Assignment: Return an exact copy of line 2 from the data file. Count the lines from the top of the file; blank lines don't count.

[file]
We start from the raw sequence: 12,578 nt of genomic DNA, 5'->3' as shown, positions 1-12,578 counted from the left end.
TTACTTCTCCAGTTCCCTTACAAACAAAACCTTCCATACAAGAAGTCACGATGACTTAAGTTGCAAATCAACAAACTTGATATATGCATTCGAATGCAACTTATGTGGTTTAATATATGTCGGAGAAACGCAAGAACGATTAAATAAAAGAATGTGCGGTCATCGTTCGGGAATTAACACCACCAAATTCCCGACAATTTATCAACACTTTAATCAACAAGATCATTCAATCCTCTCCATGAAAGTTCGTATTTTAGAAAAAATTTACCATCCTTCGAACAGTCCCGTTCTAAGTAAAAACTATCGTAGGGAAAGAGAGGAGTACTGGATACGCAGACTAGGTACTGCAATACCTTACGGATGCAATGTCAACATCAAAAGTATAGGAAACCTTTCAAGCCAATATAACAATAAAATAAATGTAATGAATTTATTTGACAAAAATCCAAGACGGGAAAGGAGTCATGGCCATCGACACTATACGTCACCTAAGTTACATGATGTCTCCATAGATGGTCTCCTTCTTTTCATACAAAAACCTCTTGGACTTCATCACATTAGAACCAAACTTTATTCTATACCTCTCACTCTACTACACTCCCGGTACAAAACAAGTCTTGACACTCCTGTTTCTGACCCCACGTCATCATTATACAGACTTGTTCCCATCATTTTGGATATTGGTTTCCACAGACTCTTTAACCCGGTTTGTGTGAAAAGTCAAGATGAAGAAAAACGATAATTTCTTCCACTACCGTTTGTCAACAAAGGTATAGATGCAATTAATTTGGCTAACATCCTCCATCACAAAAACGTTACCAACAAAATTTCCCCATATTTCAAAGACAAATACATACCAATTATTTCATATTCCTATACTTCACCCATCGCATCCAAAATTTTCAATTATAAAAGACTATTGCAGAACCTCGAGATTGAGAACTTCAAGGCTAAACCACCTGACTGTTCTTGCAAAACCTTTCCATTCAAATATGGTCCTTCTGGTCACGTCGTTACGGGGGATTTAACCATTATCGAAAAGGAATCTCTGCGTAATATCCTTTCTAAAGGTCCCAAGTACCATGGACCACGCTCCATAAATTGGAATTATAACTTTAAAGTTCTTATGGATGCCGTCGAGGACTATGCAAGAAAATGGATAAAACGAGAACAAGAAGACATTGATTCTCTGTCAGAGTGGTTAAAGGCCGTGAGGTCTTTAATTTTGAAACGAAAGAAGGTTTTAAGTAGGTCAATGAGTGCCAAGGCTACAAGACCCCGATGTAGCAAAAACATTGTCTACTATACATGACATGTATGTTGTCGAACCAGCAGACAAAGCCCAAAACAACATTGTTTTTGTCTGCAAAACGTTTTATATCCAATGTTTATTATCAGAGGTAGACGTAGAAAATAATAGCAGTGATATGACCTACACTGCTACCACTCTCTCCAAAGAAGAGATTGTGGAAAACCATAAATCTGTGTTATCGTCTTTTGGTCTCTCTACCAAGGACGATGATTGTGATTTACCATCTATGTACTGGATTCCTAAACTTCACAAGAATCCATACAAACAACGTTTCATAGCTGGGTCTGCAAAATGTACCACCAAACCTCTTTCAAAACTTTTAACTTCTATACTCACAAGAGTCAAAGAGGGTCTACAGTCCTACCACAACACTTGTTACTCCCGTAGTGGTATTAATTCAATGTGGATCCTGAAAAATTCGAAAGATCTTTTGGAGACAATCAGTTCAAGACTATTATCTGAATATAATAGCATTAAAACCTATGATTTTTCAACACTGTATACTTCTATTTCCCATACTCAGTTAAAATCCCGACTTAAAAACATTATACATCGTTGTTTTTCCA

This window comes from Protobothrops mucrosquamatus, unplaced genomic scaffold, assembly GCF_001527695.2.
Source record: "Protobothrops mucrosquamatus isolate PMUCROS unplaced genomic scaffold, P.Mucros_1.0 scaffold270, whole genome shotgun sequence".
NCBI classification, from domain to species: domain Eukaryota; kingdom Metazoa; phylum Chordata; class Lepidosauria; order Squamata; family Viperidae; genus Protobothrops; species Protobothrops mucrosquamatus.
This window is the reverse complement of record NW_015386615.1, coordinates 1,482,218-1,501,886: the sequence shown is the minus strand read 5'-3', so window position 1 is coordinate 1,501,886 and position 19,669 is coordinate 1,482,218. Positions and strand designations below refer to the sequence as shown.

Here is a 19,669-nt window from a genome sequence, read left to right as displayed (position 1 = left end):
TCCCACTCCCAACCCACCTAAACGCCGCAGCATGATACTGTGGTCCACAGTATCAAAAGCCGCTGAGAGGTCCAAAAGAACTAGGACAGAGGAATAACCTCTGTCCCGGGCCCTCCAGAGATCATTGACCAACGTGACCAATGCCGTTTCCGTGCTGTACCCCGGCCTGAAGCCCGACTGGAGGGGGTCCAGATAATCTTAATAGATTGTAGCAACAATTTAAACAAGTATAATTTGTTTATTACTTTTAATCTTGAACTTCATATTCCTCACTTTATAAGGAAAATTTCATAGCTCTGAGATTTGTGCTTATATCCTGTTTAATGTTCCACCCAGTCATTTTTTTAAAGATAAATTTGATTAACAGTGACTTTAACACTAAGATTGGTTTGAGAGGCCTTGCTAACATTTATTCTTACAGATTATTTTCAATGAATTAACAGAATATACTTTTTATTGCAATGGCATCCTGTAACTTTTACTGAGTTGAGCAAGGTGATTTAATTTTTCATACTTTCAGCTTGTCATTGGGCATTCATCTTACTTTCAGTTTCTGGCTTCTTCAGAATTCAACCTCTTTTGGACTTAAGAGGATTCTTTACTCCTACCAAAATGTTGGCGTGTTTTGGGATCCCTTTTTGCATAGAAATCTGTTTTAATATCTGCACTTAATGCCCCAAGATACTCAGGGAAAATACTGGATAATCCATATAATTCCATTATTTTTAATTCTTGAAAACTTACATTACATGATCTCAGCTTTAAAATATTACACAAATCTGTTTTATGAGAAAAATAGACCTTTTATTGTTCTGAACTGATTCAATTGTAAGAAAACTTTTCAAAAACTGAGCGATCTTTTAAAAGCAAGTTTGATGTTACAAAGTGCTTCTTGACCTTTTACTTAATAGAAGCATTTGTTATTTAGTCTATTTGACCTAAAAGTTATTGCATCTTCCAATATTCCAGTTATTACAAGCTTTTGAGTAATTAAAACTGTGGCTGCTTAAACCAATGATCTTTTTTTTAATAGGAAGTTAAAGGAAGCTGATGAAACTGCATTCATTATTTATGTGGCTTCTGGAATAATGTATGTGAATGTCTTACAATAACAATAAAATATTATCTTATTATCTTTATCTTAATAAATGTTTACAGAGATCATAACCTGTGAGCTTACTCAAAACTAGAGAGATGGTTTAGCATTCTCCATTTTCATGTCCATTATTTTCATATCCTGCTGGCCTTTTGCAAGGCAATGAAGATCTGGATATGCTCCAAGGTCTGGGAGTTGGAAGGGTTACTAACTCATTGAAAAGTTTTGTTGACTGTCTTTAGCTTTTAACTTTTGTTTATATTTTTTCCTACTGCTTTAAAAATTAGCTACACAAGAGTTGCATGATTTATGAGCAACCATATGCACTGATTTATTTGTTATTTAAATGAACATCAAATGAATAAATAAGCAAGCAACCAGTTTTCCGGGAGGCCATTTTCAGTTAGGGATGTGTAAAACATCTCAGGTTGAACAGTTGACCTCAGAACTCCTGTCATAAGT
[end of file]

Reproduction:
TTACTTCTCCAGTTCCCTTACAAACAAAACCTTCCATACAAGAAGTCACGATGACTTAAGTTGCAAATCAACAAACTTGATATATGCATTCGAATGCAACTTATGTGGTTTAATATATGTCGGAGAAACGCAAGAACGATTAAATAAAAGAATGTGCGGTCATCGTTCGGGAATTAACACCACCAAATTCCCGACAATTTATCAACACTTTAATCAACAAGATCATTCAATCCTCTCCATGAAAGTTCGTATTTTAGAAAAAATTTACCATCCTTCGAACAGTCCCGTTCTAAGTAAAAACTATCGTAGGGAAAGAGAGGAGTACTGGATACGCAGACTAGGTACTGCAATACCTTACGGATGCAATGTCAACATCAAAAGTATAGGAAACCTTTCAAGCCAATATAACAATAAAATAAATGTAATGAATTTATTTGACAAAAATCCAAGACGGGAAAGGAGTCATGGCCATCGACACTATACGTCACCTAAGTTACATGATGTCTCCATAGATGGTCTCCTTCTTTTCATACAAAAACCTCTTGGACTTCATCACATTAGAACCAAACTTTATTCTATACCTCTCACTCTACTACACTCCCGGTACAAAACAAGTCTTGACACTCCTGTTTCTGACCCCACGTCATCATTATACAGACTTGTTCCCATCATTTTGGATATTGGTTTCCACAGACTCTTTAACCCGGTTTGTGTGAAAAGTCAAGATGAAGAAAAACGATAATTTCTTCCACTACCGTTTGTCAACAAAGGTATAGATGCAATTAATTTGGCTAACATCCTCCATCACAAAAACGTTACCAACAAAATTTCCCCATATTTCAAAGACAAATACATACCAATTATTTCATATTCCTATACTTCACCCATCGCATCCAAAATTTTCAATTATAAAAGACTATTGCAGAACCTCGAGATTGAGAACTTCAAGGCTAAACCACCTGACTGTTCTTGCAAAACCTTTCCATTCAAATATGGTCCTTCTGGTCACGTCGTTACGGGGGATTTAACCATTATCGAAAAGGAATCTCTGCGTAATATCCTTTCTAAAGGTCCCAAGTACCATGGACCACGCTCCATAAATTGGAATTATAACTTTAAAGTTCTTATGGATGCCGTCGAGGACTATGCAAGAAAATGGATAAAACGAGAACAAGAAGACATTGATTCTCTGTCAGAGTGGTTAAAGGCCGTGAGGTCTTTAATTTTGAAACGAAAGAAGGTTTTAAGTAGGTCAATGAGTGCCAAGGCTACAAGACCCCGATGTAGCAAAAACATTGTCTACTATACATGACATGTATGTTGTCGAACCAGCAGACAAAGCCCAAAACAACATTGTTTTTGTCTGCAAAACGTTTTATATCCAATGTTTATTATCAGAGGTAGACGTAGAAAATAATAGCAGTGATATGACCTACACTGCTACCACTCTCTCCAAAGAAGAGATTGTGGAAAACCATAAATCTGTGTTATCGTCTTTTGGTCTCTCTACCAAGGACGATGATTGTGATTTACCATCTATGTACTGGATTCCTAAACTTCACAAGAATCCATACAAACAACGTTTCATAGCTGGGTCTGCAAAATGTACCACCAAACCTCTTTCAAAACTTTTAACTTCTATACTCACAAGAGTCAAAGAGGGTCTACAGTCCTACCACAACACTTGTTACTCCCGTAGTGGTATTAATTCAATGTGGATCCTGAAAAATTCGAAAGATCTTTTGGAGACAATCAGTTCAAGACTATTATCTGAATATAATAGCATTAAAACCTATGATTTTTCAACACTGTATACTTCTATTTCCCATACTCAGTTAAAATCCCGACTTAAAAACATTATACATCGTTGTTTTTCCA